Clinton was far more circumspect, suspiciously so. In an evasive press corps appearance, Secretary Clinton responded with tortured answers on the situation in Honduras and said that State was “withholding any formal legal determination.” She did offer that the situation had “evolved into a coup,” as if an elected president removed in his pajamas at gunpoint and exiled to another country was not the subject of a coup at the moment armed soldiers enter his home.

It’s hard to see those early evasions by Clinton, though, as a Benghazi-like confusion in the fog of the moment. Nearly a month later, Secretary Clinton would call President Zelaya’s defiance of the coup government and return to Honduras “reckless” and damaging to “the broader effort to restore democratic and constitutional order in the Honduras crisis.” Thanks to Wikileaks, we now know from a cable from the Honduran embassy sent just the day prior how certain the State Department was that Zelaya’s removal was a cut-and-dried military coup: “The Embassy perspective is that there is no doubt that the military, Supreme Court and National Congress conspired on June 28 in what constituted an illegal and unconstitutional coup against the Executive Branch,” wrote Ambassador Hugo Llorens, reporting from on the ground in Tegucigalpa.

And even months later, with the increasingly violent and basic rights-denying coup government still in place, State Department spokesperson PJ Crowley would incredulously maintain, “We aren’t taking sides against the de facto regime versus Zelaya.”

It was becoming widely believed that the Clinton State Department, along with the right-wing in Washington, was working behind the scenes to make sure that President Zelaya would not return to office. This U.S. cabal was coordinating with those behind the coup, it was being rumored, to bring new elections to Honduras, conducted by an illegal coup government, which would effectively terminate the term of Zelaya, who was illegally deposed in the final year of his constitutionally mandated single term. All this as Honduras was “descending deeper into a human rights and security abyss,” as the coup government was seen to be actually committing crimes worthy of removal from power. Professor Dana Frank, an expert in recent Honduran history at UC Santa Cruz, would charge in the New York Times that the resulting “abyss” in Honduras was “in good part the State Department’s making.”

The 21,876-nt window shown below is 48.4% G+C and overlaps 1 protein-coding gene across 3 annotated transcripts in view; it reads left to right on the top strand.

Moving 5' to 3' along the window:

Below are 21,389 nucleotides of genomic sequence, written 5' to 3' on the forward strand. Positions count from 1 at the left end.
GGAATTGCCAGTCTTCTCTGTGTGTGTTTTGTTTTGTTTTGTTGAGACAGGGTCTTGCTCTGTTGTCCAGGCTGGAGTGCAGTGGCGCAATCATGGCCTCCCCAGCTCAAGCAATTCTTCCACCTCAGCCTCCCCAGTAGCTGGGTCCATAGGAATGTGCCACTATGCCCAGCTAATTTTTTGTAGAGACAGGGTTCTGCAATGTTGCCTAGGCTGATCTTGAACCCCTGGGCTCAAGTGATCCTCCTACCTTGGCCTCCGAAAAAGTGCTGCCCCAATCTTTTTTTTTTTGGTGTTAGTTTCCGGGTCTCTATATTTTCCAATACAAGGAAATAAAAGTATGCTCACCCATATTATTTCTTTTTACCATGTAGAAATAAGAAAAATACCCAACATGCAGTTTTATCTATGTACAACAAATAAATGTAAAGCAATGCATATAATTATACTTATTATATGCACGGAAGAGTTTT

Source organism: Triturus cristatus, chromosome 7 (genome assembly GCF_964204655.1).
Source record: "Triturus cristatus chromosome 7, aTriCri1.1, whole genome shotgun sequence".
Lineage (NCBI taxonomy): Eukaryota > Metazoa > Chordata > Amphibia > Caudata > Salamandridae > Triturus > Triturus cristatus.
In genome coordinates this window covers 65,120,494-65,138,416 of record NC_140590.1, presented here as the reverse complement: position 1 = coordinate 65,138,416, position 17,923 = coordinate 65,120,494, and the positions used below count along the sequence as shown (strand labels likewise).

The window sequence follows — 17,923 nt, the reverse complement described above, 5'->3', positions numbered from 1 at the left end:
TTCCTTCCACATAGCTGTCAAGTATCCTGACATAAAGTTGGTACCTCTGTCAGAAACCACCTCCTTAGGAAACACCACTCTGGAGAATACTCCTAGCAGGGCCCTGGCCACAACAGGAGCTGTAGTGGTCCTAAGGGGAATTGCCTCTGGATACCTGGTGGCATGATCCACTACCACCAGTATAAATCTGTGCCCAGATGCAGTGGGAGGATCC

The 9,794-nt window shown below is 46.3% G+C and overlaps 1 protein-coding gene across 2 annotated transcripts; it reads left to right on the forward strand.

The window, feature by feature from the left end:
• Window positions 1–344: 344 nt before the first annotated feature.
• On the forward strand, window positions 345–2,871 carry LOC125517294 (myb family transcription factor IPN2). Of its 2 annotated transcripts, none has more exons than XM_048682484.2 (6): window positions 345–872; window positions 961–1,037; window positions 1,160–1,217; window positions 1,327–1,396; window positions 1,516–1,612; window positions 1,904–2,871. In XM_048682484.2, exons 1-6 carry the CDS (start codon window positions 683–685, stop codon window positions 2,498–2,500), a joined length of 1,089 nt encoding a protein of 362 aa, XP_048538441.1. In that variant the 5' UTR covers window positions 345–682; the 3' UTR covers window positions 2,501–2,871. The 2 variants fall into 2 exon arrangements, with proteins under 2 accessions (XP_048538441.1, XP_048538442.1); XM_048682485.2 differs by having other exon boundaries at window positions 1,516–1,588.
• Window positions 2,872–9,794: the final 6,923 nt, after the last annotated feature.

Though the case has been made, it’s impossible to accuse Clinton of foreknowledge of the coup. Likewise, no smoking gun exists to definitively conclude that Clinton and her associates actively and willfully acted to maintain the coup government in league with the elite and corporate interests, but an abundance of evidence, combined with what we know about Clintonite ideals in foreign policy and global trade, makes a case deserving of a response from one of two or three people expected to become the most powerful person on earth.

Clinton herself even gets dangerously close to confessing a role in keeping Zelaya out of office in her book “Hard Choices,” in which she discussed the hard choice to ignore the most basic tenets of democracy and international norms:

“In the subsequent days [after the coup] I spoke with my counterparts around the hemisphere…We strategized on a plan to restore order in Honduras and ensure that free and fair elections could be held quickly and legitimately, which would render the question of Zelaya moot.”